I run. My feet move quick and heavy on the "dirt trail". My suburban neighborhood used to have a dirt path behind it that I enjoyed running on. That was in sixth grade. Now, my senior year, and the "dirt trail" is paved and houses line what used to be a scenic atmosphere. All the houses are the same, much like any other suburban neighborhood. Large, brick momuments with fences restraining cocker spaniels and two year olds. A pond sits behind a row of houses, the only bit of nature left. Croaks of frogs and the buzz of insects cease to exist.

I twist and turn through the neighborhood, listening to an alternative song, full of bass and drums and drive. I think about the day, not focusing on anything in particular. I make up stories in my head. When I cannot concetrate on the taxing act of storytelling anymore, I make sure to thank God for everything I see that amazes me. The clouds, the birds, the sun. People. As much as people can create a hell for one another, a bit of heaven can be found in most souls.

I cross a busy street to another neighborhood. It's infused with a speckling of trees, but from the sun's position overhead, they offer no relief.

I frequently run at the most uncomfortable times of the day. Hot or cold, most of the time, it's for convenience of time. But it also makes me stronger. At a time when I might have to run, literally, for my life, I will be prepared, rain or shine.

Strange logic, I know, but the mile and a half marker is just out of this neighborhood and onto the main street. I slow, trying to find another song to last me for the next mile.

I make it, but the last stretch seems longer than before. I think it might kill me, but I cannot stop running. No matter how much I want to. It's a promise I make myself before I start to run. My legs ache, my abdomen cramps, and I'm pretty sure that my foot is sprained. (Take note: My brain tends to exaggerate more than often.)

I plead for God to help me make it through the last mile. Give me a last bit of energy. Make all the pain stop. I don't want to do this anymore. It's not fun.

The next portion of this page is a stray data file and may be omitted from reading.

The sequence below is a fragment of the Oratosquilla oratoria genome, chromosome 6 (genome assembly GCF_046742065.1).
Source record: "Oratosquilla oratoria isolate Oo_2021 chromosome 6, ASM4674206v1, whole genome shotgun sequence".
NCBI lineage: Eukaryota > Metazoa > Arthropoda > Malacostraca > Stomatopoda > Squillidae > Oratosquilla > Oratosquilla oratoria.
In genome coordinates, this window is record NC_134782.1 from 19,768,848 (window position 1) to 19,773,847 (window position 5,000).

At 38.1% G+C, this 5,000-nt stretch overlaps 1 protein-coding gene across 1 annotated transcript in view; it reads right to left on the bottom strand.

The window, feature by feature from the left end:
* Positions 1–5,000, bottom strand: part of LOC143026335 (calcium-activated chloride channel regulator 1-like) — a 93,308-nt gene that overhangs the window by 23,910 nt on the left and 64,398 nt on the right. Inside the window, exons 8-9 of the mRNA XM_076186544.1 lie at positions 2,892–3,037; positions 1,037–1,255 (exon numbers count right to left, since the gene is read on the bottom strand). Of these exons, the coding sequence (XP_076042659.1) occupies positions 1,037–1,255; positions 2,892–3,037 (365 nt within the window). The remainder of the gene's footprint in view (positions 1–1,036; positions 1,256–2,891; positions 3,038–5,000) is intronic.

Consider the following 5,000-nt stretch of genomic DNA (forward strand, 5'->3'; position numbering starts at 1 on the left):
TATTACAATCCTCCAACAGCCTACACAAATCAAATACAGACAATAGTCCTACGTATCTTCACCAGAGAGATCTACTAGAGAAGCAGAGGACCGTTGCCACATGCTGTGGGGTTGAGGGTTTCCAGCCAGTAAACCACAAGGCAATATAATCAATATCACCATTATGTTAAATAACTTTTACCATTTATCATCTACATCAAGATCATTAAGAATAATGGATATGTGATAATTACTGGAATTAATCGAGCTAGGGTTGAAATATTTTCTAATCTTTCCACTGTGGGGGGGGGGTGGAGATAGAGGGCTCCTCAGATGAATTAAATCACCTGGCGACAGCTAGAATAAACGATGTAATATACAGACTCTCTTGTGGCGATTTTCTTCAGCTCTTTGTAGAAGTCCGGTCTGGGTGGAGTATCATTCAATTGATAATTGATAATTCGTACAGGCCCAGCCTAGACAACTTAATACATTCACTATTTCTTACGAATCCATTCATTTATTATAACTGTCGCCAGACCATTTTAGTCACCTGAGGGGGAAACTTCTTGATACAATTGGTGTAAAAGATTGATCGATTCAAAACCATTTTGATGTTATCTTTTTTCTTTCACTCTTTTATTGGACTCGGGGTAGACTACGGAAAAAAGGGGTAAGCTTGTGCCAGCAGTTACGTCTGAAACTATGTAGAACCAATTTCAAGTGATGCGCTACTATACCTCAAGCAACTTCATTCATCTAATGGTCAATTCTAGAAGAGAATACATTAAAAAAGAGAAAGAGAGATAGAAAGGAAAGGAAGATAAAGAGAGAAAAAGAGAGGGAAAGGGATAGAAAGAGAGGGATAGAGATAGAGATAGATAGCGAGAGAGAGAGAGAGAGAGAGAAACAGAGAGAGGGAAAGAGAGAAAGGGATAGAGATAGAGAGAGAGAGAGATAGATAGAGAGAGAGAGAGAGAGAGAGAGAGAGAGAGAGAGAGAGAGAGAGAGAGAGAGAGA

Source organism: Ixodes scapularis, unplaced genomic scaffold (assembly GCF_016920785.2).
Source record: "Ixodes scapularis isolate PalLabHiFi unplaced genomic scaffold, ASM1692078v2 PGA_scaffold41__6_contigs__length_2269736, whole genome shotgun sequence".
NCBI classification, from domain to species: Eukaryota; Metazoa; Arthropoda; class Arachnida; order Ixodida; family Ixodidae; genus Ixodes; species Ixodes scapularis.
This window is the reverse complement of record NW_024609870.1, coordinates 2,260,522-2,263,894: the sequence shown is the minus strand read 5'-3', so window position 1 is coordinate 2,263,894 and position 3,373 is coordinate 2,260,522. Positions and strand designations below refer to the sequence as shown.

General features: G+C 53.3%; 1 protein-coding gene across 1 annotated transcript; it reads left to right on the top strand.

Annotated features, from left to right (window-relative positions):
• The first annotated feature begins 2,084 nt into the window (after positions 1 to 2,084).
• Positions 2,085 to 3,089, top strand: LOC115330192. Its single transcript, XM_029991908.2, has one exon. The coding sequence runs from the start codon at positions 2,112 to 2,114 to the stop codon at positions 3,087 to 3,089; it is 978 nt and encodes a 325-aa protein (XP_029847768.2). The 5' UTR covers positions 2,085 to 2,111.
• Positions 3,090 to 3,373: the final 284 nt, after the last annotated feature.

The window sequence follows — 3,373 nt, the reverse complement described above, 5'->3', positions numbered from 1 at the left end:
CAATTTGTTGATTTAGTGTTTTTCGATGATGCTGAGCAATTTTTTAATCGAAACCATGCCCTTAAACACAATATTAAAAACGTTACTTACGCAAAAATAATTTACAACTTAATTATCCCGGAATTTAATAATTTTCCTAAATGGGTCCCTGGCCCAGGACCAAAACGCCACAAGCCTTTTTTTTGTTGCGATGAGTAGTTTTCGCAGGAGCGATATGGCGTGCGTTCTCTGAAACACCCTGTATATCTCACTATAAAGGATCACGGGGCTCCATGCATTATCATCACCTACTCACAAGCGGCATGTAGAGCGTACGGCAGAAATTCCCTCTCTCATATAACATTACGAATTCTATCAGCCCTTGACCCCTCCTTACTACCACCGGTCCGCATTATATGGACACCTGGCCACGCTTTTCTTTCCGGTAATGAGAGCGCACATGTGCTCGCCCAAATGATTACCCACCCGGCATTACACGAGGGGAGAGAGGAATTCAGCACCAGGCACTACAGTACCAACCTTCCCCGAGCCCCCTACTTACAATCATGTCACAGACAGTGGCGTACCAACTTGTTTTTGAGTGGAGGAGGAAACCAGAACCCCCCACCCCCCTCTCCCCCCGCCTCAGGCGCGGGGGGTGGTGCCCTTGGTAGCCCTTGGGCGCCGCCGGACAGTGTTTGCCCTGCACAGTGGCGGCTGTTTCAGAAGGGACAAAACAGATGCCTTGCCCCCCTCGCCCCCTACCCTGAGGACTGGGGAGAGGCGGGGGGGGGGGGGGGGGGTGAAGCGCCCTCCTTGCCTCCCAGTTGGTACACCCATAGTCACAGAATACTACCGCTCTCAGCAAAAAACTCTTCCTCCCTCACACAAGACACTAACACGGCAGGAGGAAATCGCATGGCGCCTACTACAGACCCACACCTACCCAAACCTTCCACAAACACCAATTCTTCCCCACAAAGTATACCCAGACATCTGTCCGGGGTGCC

And I see my cousin Ryan running next to me.

Randomly. Yes, just like that. I wanted to stop running, and then I see Ryan. Nothing short of abrupt and surprising. Of course, it was most surprising because he died, three years ago in an automobile accident. Of course, it was only a mirage, but I could see him. He was running with me, cheering me on. Before, Ryan never would have been able to run, even a few feet. A drunk with heart and lung problems, he would not have been in shape. But now he was healthy as ever.

More people start to run with me. My grandfathers. (Both dead). My grandmothers. (Both alive). My brother. Oprah. Lassie. Anne of Green Gables. Hillary Clinton. Elvis. Patrick Dempsey. My third grade teacher. I could go on and on. So many people running.

You're probably running with me too.

And then I see Jesus. I know. How would I know it is him? It doesn't look like Jesus. There's no facial hair, no robes. Just him. I don't notice what he's wearing, but it's not robes. I guess I just know.

I tell him my foot was hurting. He looks down at his own foot, but doesn't speak. Suddenly, his foot loses all of its skin and muscle. I wasn't scared, for some reason, even though that would normally disgust me. He replaced my foot with his own and held my foot in his hand. My foot, now a skeleton, displayed a big red spot where it had been hurting earlier. He threw it over his shoulder, into the past. His foot felt comfortable and new in my skin. He runs without a foot in perfect balance.

I point to my abdomen. Again, he doesn't say anything, but touches my stomach. We keep running, still without stumbling. He sticks his hand through my skin, and I feel my muscles tighten, stretch out, then relax. Now, this definitely would have thrown me off, any other day. Do you know what it is like to have someone touch your muscles and be able to feel everything from the inside out? Creepy. Disgusting. No, it's actually very nice and warm, especially after a stressful day.

My legs might have been the most painful of all. Both tense and tired, they wouldn't be able to go much further, and I am still about a half mile away from home. I ask him to relief me, thinking he might do the muscle-relaxing finger magic again.

Nope. He smiles and reaches down. This time, only the skin is gone and it's on his lower leg. He pulls the muscle from his leg and the tendons snap back. It must be hard to run without muscles, but he's Jesus. He puts the muscle inside my skin, and I sigh loudly. Nothing has ever felt so wonderful.

I am confident I can make it home.

I look over and smile, enjoying our time together. He's running without a foot and a muscle still. I laugh a little and he does too.

I'm finally here. The last quarter mile. I keep the pace because even though my body feels great, the air in my lungs won't move quickly enough.

He puts a hand on my shoulder, and says, in a voice that should only be used for bedtime stories or sweet-nothings of lovers, "Run faster." He pushes, gently, on my back.

And I sprint. Faster than ever before. For him.

I speed up the driveway, and into the garage, slamming against the cool wood of the door. I look back. He's gone and it makes me sad. But I can see him smiling in my head, and that's enough to last a while.